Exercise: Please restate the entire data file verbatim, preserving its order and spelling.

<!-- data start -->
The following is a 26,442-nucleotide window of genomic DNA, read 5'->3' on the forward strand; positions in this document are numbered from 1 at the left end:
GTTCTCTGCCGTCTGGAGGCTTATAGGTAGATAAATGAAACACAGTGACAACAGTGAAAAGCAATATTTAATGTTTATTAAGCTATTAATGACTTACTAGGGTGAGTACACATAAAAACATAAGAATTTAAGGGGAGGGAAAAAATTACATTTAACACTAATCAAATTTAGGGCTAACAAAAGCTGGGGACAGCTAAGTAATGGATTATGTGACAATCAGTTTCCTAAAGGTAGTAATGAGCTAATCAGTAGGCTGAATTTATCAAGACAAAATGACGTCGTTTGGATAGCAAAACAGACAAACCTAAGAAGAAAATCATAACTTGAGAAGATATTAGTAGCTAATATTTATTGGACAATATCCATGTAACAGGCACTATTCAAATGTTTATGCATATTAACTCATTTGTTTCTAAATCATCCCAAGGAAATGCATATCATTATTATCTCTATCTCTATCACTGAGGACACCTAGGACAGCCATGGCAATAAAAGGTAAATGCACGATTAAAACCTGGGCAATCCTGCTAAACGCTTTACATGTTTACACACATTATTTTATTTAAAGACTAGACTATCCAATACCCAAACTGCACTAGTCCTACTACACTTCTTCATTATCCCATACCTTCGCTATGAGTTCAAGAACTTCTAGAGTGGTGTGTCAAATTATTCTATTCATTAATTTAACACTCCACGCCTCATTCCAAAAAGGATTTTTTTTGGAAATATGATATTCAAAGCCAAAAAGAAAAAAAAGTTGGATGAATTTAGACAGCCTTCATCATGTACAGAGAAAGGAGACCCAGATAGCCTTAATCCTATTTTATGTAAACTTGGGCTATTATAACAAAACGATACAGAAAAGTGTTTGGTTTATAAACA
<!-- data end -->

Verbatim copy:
The following is a 26,442-nucleotide window of genomic DNA, read 5'->3' on the forward strand; positions in this document are numbered from 1 at the left end:
GTTCTCTGCCGTCTGGAGGCTTATAGGTAGATAAATGAAACACAGTGACAACAGTGAAAAGCAATATTTAATGTTTATTAAGCTATTAATGACTTACTAGGGTGAGTACACATAAAAACATAAGAATTTAAGGGGAGGGAAAAAATTACATTTAACACTAATCAAATTTAGGGCTAACAAAAGCTGGGGACAGCTAAGTAATGGATTATGTGACAATCAGTTTCCTAAAGGTAGTAATGAGCTAATCAGTAGGCTGAATTTATCAAGACAAAATGACGTCGTTTGGATAGCAAAACAGACAAACCTAAGAAGAAAATCATAACTTGAGAAGATATTAGTAGCTAATATTTATTGGACAATATCCATGTAACAGGCACTATTCAAATGTTTATGCATATTAACTCATTTGTTTCTAAATCATCCCAAGGAAATGCATATCATTATTATCTCTATCTCTATCACTGAGGACACCTAGGACAGCCATGGCAATAAAAGGTAAATGCACGATTAAAACCTGGGCAATCCTGCTAAACGCTTTACATGTTTACACACATTATTTTATTTAAAGACTAGACTATCCAATACCCAAACTGCACTAGTCCTACTACACTTCTTCATTATCCCATACCTTCGCTATGAGTTCAAGAACTTCTAGAGTGGTGTGTCAAATTATTCTATTCATTAATTTAACACTCCACGCCTCATTCCAAAAAGGATTTTTTTTGGAAATATGATATTCAAAGCCAAAAAGAAAAAAAAGTTGGATGAATTTAGACAGCCTTCATCATGTACAGAGAAAGGAGACCCAGATAGCCTTAATCCTATTTTATGTAAACTTGGGCTATTATAACAAAACGATACAGAAAAGTGTTTGGTTTATAAACA